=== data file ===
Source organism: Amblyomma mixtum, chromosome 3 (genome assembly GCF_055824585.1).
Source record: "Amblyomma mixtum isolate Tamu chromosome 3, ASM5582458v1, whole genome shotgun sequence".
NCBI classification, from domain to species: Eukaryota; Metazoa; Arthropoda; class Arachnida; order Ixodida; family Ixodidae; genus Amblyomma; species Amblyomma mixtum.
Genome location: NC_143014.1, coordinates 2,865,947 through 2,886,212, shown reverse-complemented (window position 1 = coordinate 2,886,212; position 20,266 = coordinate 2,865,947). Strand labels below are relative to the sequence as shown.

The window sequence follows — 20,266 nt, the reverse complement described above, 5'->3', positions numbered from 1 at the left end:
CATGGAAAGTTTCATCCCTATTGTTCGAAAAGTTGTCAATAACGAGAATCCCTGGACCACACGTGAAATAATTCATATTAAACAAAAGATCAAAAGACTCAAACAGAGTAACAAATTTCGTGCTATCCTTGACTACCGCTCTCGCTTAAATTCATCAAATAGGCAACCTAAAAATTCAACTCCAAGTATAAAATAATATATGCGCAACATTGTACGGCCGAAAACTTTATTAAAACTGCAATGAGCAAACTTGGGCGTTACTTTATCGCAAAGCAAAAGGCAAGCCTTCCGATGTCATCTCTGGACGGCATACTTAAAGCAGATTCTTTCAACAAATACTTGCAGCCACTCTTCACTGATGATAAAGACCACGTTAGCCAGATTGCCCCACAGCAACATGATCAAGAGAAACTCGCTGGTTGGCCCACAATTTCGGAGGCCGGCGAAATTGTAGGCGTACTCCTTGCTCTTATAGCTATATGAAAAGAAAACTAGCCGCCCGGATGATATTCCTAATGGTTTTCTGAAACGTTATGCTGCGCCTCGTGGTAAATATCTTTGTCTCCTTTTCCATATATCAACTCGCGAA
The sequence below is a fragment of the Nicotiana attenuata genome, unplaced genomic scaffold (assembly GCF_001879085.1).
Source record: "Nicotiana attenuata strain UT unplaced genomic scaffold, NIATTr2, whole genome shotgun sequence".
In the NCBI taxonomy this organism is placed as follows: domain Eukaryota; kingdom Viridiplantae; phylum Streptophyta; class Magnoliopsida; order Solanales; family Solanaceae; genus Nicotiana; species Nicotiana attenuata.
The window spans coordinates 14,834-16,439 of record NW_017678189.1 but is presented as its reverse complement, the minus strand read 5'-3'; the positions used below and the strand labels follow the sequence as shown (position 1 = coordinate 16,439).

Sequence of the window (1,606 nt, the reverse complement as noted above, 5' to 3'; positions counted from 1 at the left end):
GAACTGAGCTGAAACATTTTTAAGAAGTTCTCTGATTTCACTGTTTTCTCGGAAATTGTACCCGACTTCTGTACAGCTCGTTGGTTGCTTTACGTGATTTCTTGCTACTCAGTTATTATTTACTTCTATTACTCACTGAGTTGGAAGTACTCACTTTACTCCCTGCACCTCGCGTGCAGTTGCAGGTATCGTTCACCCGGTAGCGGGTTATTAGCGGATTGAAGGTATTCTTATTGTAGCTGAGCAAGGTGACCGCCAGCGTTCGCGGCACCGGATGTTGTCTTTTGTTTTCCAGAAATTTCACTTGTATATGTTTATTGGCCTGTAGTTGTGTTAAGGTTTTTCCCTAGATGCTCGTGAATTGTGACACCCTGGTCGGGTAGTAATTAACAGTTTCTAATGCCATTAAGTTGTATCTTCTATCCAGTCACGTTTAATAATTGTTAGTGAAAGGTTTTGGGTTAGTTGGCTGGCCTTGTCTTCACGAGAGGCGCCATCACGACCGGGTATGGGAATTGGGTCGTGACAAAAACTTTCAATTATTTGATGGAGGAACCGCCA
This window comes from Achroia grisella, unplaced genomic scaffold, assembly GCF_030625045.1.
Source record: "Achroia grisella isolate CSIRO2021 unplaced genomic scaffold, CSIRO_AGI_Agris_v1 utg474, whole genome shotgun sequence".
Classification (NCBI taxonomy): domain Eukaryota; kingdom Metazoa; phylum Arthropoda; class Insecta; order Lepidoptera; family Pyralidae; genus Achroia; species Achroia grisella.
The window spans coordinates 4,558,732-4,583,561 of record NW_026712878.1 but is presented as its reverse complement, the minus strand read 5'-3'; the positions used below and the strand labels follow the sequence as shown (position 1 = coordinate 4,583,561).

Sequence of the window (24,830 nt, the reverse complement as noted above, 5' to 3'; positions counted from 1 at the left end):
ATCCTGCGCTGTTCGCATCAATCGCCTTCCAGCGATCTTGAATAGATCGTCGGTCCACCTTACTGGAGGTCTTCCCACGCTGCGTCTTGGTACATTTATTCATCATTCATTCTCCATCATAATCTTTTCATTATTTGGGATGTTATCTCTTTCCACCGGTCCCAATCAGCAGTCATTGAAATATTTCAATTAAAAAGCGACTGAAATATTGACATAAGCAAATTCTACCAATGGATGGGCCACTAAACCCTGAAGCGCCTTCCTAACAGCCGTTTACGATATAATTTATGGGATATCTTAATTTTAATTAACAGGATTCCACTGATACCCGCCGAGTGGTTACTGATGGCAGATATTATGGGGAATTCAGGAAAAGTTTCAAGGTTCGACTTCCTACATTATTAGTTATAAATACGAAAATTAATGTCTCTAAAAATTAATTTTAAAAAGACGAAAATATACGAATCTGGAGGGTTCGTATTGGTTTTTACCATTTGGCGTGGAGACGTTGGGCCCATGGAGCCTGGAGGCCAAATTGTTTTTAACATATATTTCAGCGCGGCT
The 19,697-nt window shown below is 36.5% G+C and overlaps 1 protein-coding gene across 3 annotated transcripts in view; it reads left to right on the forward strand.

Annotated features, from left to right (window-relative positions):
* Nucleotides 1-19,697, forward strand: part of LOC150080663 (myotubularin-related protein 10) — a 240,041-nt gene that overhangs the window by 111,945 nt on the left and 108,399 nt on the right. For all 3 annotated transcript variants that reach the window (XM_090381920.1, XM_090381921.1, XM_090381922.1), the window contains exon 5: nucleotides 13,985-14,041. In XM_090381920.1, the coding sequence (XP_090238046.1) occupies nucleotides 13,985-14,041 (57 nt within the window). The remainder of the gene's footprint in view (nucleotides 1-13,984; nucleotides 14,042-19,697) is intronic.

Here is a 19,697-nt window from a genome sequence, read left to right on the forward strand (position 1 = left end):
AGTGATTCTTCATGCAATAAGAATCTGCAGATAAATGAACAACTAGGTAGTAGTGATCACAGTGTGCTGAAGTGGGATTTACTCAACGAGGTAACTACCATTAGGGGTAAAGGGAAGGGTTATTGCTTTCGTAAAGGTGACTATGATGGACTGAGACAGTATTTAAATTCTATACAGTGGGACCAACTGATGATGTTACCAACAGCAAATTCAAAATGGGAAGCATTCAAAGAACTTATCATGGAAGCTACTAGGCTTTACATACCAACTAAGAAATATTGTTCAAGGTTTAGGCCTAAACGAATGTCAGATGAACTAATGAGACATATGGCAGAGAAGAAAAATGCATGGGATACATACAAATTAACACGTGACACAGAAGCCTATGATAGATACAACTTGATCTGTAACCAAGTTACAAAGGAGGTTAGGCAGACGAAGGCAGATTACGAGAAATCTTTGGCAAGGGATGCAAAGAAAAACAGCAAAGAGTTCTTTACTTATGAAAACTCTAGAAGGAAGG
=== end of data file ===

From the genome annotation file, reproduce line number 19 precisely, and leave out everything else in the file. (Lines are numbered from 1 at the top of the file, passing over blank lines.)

The 19,697-nt window shown below is 36.5% G+C and overlaps 1 protein-coding gene across 3 annotated transcripts in view; it reads left to right on the forward strand.